The tailor’s bunion is a symptomatic prominence of the fifth metatarsal bone on the outside portion of the foot. It is characterized by progressive angulation of the fifth metatarsal head and deviation of the small toe toward the other toes. Pain and occasional swelling with redness to the fifth metatarsal head at the fifth metatarsal phalangeal joint is often times seen.
The cause of the tailor’s bunion can be related to faulty biomechanics and the progressive change of the fifth metatarsal with an increase angulation of the bone that occurs slowly overtime. The tailor’s bunion is the counter part and less common to the “bunion” or hallux abducto valgus deformity. The name “tailor’s bunion” originated from tailors sitting in a cross legged fashion and excessive pressure occurring on the outside of the foot at the fifth metatarsal head.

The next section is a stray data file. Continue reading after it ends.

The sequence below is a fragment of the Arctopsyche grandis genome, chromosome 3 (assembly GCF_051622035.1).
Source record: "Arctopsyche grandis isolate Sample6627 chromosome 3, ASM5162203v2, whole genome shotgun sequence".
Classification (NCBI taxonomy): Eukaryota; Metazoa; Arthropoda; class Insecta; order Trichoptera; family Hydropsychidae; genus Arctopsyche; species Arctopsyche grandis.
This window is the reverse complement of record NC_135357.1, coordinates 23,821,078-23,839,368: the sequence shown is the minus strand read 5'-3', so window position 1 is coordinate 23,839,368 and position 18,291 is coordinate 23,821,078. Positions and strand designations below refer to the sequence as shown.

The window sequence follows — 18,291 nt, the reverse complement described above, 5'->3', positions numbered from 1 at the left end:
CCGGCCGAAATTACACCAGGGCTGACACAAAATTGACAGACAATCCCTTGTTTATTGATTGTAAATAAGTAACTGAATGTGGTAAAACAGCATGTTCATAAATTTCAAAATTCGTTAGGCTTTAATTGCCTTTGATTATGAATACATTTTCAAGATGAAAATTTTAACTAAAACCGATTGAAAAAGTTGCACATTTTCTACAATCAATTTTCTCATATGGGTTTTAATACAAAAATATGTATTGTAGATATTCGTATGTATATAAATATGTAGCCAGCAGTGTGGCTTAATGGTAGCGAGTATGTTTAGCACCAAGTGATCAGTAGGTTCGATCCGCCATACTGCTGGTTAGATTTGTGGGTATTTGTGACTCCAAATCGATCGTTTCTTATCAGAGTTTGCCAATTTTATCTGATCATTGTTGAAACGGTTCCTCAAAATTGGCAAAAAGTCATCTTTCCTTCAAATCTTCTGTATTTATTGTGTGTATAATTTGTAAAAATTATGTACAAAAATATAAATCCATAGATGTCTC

Conservative treatment of the tailor’s bunion is supportive in nature and is focused on reducing inflammation with the temporary use of ice therapy and antiinflammtory medications like ibuprofen as well as the reduction of pressure in the region with the use of pads to take pressure off of the metatarsal head as well as wider toe box shoes. The most important single treatment is wearing shoes that provide additional room on the toebox. Lace or buckle closure shoes tend to afford a greater amount of toebox room. Casual or athletic shoes best fit the description of shoes that provide adequate room. Dress style shoes including heels, flats and loafers tend to increase pressure in the area.
Surgical correction of the tailor’s bunion may be required based on pain and failure of conservative therapy. The surgical relief of pain is generally achieved by creating a bone cut or osteotomy of the metatarsal bone and repositioning it to normal anatomic position.
The surgical reposition of the fifth metatarsal to it’s anatomic position will create more normal pressure from shoe gear in the region and will relieve pain.